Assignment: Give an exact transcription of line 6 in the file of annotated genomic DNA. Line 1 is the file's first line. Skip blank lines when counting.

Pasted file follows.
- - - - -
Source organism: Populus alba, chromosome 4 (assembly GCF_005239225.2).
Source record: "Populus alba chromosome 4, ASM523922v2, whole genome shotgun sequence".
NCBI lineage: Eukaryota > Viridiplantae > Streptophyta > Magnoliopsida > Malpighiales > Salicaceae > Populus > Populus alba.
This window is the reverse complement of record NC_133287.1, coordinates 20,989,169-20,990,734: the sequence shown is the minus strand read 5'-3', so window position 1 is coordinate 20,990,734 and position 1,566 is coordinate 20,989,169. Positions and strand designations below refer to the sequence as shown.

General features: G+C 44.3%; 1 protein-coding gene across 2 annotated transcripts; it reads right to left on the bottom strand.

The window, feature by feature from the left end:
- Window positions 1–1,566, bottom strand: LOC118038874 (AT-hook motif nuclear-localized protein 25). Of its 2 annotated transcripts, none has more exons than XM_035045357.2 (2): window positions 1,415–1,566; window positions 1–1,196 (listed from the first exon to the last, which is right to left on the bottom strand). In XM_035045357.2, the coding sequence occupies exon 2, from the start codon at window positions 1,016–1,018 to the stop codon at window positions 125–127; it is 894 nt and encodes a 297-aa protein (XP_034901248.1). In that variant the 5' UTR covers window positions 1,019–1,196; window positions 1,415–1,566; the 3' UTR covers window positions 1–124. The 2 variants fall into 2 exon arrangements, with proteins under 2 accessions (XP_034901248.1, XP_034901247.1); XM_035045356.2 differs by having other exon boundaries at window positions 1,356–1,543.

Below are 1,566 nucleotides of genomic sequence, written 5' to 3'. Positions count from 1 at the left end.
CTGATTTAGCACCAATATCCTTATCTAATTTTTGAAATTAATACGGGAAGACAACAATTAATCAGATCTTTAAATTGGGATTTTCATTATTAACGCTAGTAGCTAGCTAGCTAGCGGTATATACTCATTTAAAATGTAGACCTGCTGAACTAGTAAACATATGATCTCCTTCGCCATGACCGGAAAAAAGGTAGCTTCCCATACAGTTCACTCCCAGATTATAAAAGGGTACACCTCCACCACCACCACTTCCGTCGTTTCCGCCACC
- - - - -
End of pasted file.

The window, feature by feature from the left end: